Many people think this is the masterpiece of the album (so I've learned in the past few weeks), but I don't really agree. Paul wanted to make the song consisting of fragments to express Picasso's cubistic style of painting. The brass playing in the second fragment is great tho, but the reprise from Jet is not. Then comes an orchestrated 'Drink To Me' part, which is a bit over the top, and so is the instrumental section that comes after that. The drunken-sounding 'Drink To Me' is, looking at the song complete structure, understandable and so is the French part. It sounds as if Paul is having troubles (or is that Linda in the background) with the high notes in the Drink To Me part. The Ho He Ho ending is too much for me. I've heard enough Ho He Ho's earlier on the album.

Nineteen Hundred And Eighty Five
And what a great finale Paul brings to this great album. Great piano, that comes in a couple of times to sort of restart the song. Great powerful orchestration to finish the song of and a little reprise of Band On The Run at the end. Is that a clarinet or alt sax solo? Maybe the best song on the album.

Not on the UK version of the album, but it was in the US:
Helen Wheels
Simple but great rocker that I really like. Paul has really improved his drumming since his debut solo album. He's got to work on the lead guitar parts tho. They remain not very fluent. Nice how they hammer on at 2.25 tho. I can clearly hear Linda sing 'Hell On Wheels' in the harmonies. There's a little Kansas City (say bye bye) (3.03)

Overall: a great album with a wonderful feel. No bad songs.

glass onion:
all agreed bobber.......i never really got into band on the run until quite recently,and i now realise what a superb album it is.not only because of the circumstances it was made in/under,but really there is no filler on this album,which is remarkable when you think of the album/albums recorded before seemed to all come together for the three wings members,and if i was henry or denny s. i think i would have felt a little miffed.however,they must have had their reasons for quitting.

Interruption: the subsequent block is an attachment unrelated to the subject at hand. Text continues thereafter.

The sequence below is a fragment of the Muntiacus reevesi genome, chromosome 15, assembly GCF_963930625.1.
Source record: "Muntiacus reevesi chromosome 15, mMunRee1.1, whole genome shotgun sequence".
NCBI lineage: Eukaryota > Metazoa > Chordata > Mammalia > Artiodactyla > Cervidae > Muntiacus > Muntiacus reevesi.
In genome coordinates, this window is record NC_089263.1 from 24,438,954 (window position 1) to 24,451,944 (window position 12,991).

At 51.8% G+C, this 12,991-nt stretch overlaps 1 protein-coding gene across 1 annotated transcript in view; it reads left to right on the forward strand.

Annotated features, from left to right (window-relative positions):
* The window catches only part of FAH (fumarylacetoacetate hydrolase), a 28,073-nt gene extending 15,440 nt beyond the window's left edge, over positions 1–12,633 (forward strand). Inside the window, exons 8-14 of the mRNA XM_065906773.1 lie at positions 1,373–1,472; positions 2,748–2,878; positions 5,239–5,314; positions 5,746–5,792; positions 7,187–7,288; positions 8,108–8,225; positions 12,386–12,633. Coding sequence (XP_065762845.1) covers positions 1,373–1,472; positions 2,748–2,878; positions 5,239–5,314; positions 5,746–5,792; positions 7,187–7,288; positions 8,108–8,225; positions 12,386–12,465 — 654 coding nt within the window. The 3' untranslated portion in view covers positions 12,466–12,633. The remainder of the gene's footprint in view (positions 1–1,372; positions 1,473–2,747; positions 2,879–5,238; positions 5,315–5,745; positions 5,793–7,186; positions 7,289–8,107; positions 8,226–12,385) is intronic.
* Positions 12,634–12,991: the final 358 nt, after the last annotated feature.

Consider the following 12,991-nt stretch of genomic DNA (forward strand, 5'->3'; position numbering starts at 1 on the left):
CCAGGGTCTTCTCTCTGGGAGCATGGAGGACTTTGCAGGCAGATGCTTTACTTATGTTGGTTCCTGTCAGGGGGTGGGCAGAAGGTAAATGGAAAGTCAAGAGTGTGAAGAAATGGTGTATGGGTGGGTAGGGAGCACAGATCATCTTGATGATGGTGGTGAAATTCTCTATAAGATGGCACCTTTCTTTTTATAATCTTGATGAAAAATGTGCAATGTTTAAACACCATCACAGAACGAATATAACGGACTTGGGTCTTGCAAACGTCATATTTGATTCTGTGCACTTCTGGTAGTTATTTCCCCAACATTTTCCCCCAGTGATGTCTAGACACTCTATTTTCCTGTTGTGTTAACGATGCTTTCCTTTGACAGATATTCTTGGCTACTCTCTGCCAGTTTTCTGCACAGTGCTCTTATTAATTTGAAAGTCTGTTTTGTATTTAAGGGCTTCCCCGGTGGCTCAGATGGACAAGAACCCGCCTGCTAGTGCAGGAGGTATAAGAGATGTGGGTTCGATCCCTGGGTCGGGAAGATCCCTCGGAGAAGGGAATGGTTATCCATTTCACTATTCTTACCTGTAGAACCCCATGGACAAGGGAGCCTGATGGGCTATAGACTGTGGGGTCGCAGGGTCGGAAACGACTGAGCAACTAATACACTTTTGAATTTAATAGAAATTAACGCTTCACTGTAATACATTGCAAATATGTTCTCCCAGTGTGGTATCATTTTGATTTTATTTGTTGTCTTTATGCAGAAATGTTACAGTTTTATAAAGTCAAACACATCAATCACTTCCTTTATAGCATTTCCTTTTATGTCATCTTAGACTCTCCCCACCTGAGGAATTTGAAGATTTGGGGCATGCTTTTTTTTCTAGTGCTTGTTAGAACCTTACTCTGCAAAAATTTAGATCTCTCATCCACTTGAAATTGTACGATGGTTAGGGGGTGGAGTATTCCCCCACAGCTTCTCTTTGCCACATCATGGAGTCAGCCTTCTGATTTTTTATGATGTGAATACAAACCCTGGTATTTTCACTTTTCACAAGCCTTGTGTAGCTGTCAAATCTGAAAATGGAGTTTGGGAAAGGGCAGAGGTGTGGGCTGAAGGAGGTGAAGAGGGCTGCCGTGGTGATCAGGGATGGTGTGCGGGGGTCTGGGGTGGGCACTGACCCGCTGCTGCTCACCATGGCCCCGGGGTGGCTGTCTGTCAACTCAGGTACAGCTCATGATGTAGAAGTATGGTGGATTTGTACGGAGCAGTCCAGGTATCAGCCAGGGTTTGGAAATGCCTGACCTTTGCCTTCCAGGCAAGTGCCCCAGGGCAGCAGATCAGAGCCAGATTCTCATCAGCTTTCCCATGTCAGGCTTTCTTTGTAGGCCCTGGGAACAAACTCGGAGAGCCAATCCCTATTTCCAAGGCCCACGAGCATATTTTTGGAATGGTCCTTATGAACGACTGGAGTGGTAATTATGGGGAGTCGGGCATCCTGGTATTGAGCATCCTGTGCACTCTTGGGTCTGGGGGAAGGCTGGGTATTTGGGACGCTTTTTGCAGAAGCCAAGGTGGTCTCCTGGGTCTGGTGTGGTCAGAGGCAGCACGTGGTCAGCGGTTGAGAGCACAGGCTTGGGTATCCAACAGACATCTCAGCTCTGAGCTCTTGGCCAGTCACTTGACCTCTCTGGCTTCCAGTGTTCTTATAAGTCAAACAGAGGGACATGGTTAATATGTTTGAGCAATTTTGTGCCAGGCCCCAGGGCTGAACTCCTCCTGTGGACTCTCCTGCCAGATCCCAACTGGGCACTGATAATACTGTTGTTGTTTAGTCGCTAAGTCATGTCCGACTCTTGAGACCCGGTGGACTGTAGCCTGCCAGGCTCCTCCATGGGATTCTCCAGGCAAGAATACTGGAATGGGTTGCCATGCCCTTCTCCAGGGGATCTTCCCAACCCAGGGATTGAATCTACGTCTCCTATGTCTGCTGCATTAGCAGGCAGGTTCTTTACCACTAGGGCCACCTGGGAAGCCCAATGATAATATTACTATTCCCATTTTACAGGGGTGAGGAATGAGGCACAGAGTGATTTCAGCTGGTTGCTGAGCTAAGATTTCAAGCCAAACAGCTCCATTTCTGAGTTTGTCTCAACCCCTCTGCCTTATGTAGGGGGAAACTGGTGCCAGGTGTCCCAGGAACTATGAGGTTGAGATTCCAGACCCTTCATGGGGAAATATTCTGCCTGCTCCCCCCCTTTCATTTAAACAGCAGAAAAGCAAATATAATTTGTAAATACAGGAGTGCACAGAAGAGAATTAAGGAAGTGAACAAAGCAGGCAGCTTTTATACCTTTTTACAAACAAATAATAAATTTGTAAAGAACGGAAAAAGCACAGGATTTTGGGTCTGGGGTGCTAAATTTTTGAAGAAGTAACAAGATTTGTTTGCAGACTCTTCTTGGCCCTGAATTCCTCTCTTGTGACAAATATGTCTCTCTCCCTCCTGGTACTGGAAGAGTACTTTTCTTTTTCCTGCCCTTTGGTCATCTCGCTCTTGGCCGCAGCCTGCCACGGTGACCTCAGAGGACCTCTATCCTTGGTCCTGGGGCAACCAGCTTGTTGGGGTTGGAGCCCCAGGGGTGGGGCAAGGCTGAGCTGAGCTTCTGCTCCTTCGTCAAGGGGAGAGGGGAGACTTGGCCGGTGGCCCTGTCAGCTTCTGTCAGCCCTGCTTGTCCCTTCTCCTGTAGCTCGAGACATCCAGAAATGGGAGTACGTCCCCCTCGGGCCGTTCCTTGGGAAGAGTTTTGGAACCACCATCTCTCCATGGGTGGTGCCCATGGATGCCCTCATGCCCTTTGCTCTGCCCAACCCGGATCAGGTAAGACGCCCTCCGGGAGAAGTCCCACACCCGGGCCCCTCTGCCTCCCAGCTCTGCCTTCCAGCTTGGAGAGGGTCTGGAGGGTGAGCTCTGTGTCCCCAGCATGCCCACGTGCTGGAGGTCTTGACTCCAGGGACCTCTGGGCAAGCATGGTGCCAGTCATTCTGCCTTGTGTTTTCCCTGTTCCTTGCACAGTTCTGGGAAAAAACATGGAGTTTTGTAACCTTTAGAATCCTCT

pauls' drumming is great throughout,he really shows his versatility on this album.the songwriting is absolutely second to none and wings ended up with a fantastic record that lifted the band into the major league again.or at least gave them a massive lift.

The only Paul's post-Beatles album that I really care about. The lyrics are weak as usual on Paul's solo records, but here the music compensates it. In my opinion, high points are the title track, "Jet", "Let Me Roll It", "Helen Wheels" and "1985". I'm not a fan of the backing vocals here (Linda was not Grace Slick), but it's still an enjoyable record full of hooks. Easily Wings' best album and the one where Paul has more control of the instrumentation (just a coincidence?).

the way he changes pace in Band on the Run reminds me in a odd way of A Day in the Life.  The song has multiple legs to stand on and having different "sections" is awesome writing.

1985 rocks, Helen Wheels is very cool.  I enjoy all the tracks, probably some out of repetitiveness but nonetheless it holds up well for me.

Old 'Band On The Run'. Everybodys preferred Paul album, or so it seems. Not mine, but its easily one of his best. Theres just a few songs on it that I think are sketchy, but i'll get to that soon. I've been waiting for this review to see where everybody stands.